Oh my god, Juliana thought, trying to not let on to Ms. Lee that she’d realized something. Rachel and I said back in Calgary that Mom’s family should’ve put Opa in a home instead of making us move halfway across the country. Her stomach turned into knots. Any ads for retirement homes she had ever seen, whether at bus stops or at the mall, always showed old people smiling and enjoying an activity, like reading a book with a grandchild or walking hand-in-hand with their spouse outdoors. They never showed people so... Juliana didn’t want to let the word form in her mind. It was mean but she couldn’t prevent it. They never showed people so gross. The wet spots on that man’s bib were probably drool.
“Juliana, look at me.”
Juliana turned her head and Ms. Lee’s gentle face greeted her. “Are you sure you’re all right? I know this isn’t competition dance. You’re probably used to a higher standard...”
Was that what Ms. Lee thought? That the dancing was so bad it embarrassed Juliana to participate? She needed to correct that right away, but how? Juliana couldn’t admit to her teacher what she and Rachel had said in Calgary.
I even said the same thing to Mom in the car on the trip here, she realized. Her stomach began to churn.
“No, really, Ms. Lee,” she whispered back. “I guess I just feel bad for those people.” She tried to smile a little and relax her shoulders, but Ms. Lee still looked suspicious.“I’m really okay, Ms. Lee. This is a good experience for me.”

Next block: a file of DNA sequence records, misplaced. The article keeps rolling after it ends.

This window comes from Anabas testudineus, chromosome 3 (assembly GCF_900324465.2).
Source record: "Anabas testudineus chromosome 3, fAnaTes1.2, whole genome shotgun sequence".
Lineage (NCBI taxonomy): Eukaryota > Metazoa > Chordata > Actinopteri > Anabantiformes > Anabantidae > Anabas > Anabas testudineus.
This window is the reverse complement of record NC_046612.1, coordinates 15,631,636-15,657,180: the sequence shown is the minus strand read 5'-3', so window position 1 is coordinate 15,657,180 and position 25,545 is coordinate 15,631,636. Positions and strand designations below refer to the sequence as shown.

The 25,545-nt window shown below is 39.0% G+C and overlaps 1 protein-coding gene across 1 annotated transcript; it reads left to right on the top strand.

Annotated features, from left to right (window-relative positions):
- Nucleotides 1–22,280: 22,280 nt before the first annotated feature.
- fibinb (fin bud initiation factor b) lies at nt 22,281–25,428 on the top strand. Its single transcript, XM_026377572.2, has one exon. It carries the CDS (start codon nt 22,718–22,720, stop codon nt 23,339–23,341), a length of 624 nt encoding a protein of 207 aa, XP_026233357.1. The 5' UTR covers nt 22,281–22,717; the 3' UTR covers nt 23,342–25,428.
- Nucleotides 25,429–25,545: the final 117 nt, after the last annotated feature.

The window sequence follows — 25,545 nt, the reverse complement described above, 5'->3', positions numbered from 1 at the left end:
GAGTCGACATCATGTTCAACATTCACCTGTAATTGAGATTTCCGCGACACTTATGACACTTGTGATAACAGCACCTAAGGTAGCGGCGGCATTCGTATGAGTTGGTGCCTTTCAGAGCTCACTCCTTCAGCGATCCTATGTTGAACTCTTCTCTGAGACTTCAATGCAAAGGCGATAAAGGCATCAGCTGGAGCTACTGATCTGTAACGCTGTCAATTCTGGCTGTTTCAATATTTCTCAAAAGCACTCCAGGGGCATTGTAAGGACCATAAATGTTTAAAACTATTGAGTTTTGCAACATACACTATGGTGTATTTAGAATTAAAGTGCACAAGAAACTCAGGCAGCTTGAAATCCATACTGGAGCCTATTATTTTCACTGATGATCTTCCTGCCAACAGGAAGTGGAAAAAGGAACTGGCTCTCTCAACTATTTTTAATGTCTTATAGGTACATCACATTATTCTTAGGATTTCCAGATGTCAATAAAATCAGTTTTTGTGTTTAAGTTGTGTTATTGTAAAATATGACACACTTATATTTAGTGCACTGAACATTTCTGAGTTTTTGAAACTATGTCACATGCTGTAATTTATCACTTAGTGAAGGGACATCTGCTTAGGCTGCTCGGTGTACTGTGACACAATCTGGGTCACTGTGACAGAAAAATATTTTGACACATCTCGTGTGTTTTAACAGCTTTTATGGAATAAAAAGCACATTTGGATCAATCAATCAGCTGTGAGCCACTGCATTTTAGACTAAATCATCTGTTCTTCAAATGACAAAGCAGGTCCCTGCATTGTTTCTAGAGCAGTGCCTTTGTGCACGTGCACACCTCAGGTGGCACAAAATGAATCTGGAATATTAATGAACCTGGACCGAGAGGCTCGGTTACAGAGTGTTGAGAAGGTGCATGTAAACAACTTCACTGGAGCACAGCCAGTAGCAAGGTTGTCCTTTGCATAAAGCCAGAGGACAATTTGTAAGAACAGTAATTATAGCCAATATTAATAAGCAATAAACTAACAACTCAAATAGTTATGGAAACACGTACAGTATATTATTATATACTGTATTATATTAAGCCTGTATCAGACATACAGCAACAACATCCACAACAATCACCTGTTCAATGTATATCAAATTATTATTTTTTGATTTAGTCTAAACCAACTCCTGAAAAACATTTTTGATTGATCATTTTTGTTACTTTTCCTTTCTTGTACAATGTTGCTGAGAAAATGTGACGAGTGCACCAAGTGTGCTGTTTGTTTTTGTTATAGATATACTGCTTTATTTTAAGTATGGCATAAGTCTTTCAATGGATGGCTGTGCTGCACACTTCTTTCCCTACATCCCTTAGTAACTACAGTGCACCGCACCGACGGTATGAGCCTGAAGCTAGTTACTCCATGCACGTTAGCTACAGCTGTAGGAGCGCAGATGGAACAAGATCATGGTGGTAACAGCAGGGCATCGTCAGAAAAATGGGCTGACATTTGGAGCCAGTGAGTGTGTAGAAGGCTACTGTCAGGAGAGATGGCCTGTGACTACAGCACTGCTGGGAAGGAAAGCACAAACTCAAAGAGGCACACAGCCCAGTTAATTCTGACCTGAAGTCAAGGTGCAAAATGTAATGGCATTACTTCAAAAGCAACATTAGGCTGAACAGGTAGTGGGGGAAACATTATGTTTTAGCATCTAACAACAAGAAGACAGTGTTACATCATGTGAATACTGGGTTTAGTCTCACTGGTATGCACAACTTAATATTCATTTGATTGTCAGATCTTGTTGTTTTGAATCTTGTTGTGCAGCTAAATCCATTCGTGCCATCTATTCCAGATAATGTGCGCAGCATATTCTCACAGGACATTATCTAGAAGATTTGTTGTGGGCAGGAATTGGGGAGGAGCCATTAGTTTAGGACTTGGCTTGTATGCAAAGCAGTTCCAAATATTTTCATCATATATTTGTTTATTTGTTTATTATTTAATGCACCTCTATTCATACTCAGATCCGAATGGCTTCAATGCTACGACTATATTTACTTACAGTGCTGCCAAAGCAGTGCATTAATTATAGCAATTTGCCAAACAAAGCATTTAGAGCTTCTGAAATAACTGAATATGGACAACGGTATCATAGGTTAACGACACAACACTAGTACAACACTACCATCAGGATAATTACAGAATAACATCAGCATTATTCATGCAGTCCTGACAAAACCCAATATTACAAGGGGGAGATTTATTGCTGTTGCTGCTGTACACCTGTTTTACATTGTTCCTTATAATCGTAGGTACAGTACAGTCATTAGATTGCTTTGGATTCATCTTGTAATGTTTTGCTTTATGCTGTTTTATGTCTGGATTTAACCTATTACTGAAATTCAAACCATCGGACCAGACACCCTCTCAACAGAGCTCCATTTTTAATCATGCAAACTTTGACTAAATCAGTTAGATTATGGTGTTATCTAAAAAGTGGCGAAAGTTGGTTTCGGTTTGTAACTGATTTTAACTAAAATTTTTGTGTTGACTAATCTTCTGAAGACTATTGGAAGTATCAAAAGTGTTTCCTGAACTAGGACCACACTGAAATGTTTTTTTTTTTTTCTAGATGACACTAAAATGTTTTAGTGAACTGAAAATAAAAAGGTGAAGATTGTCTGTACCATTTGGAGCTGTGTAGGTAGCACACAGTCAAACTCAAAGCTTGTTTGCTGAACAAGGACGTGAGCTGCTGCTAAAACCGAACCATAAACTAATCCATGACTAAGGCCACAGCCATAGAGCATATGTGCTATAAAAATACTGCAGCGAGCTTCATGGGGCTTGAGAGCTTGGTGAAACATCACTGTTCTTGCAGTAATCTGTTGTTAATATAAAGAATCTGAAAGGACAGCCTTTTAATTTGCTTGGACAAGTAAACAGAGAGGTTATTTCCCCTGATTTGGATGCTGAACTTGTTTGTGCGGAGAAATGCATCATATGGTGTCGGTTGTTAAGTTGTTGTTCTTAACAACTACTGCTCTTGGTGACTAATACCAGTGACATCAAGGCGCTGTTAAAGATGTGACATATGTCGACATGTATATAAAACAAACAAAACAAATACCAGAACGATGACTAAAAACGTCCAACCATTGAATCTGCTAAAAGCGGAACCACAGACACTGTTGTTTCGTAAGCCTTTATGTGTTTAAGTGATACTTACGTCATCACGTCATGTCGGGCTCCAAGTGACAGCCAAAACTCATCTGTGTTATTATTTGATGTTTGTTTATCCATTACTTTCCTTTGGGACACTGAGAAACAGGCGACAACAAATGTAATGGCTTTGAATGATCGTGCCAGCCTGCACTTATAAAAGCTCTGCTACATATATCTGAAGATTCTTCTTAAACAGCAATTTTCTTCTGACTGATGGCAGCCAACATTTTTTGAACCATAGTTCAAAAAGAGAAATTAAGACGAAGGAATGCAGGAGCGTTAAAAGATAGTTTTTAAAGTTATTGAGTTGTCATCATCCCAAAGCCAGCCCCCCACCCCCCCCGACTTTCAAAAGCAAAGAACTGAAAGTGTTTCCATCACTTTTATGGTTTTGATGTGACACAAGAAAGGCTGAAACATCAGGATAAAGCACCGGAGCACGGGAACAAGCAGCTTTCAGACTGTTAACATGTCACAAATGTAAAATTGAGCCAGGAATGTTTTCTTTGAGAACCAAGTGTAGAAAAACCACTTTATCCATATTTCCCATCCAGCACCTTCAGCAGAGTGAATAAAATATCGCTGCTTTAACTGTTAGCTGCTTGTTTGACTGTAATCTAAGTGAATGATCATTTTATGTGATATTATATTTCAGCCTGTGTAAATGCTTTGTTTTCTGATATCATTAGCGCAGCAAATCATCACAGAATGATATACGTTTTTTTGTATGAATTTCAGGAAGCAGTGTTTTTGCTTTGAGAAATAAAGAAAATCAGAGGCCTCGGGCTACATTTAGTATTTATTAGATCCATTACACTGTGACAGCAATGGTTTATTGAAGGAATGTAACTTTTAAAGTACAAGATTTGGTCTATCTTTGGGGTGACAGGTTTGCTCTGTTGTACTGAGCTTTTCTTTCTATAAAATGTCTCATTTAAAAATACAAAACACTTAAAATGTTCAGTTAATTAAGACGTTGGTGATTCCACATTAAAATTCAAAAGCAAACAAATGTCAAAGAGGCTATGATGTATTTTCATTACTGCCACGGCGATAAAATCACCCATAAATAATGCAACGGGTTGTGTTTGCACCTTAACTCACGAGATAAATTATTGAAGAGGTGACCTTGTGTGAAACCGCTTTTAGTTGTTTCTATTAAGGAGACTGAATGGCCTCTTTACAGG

Ms. Lee began to move away. “I need to help with the last dance. Talk to me if you need to, understood?”
Juliana nodded, and after Ms. Lee returned to the dressing room, Juliana’s gaze returned to the man at the back with the bib.
Juliana had fought tooth and nail against moving to Kitchener, but she had acknowledged to Mom just last month that she was happy they’d moved. Juliana had met extended family— including Sophie— and she enjoyed spending time with them. She missed her best friend, Rachel, but they’d found a new normal for their long-distance friendship, and Juliana had fun with her newfriends— Jasmine at the studio, and Meghan and Shawna at school. With time, her circle of friends would grow. Of course, nothing surpassed discovering Elisabeth’s sketchbook and chatting with Opa to learn more about his mother.
But none of those reasons had anything to do with helping Opa.
They’re all reasons that benefit me, she thought.
Opa had just turned seventy-one. Was he now one year closer to ending up like that man because of his Alzheimer’s?
As soon as mass finished, she collected her siblings as they came down from the balcony, where all children sat, and instructed them to follow Peter-Bátschi and Sophie-Néni to their house. Elisabeth rushed home before anyoneasked her about Mammi or said anything else. Her uncle’s behaviour had even embarrassed her too much to say anything to Georg, Eva, or Stefan.
She entered her family’s front gate, walked through the front yard, then the second gate into the poultry yard, and up to the house door at the side of their white, thatch-roofed, three-room home.
Elisabeth found Mammi sitting at the kitchen table still dressed in her nightgown, her face pale, and her hair hanging all the way down her back. The midwife was gone but Omama and Margarethe-Néni sat with Mammi, each drinking—Elisabeth took a whiff— coffee? The Schuhmachers hadn’t had coffee in the house for several years now because of the war, but Elisabeth remembered when she was Luki’s age how Mammi would make coffee every morning before her day began. The familiar smell comforted Elisabeth.
Unfortunately, despite drinking something she enjoyed, Mammi’s face turned into a scowl. “You’re to be at your uncle’s.”
“But I just wanted to see how you were doing...” Elisabeth replied, not understanding why Mammi wouldn’t be happy that her eldest daughter had come to check on her.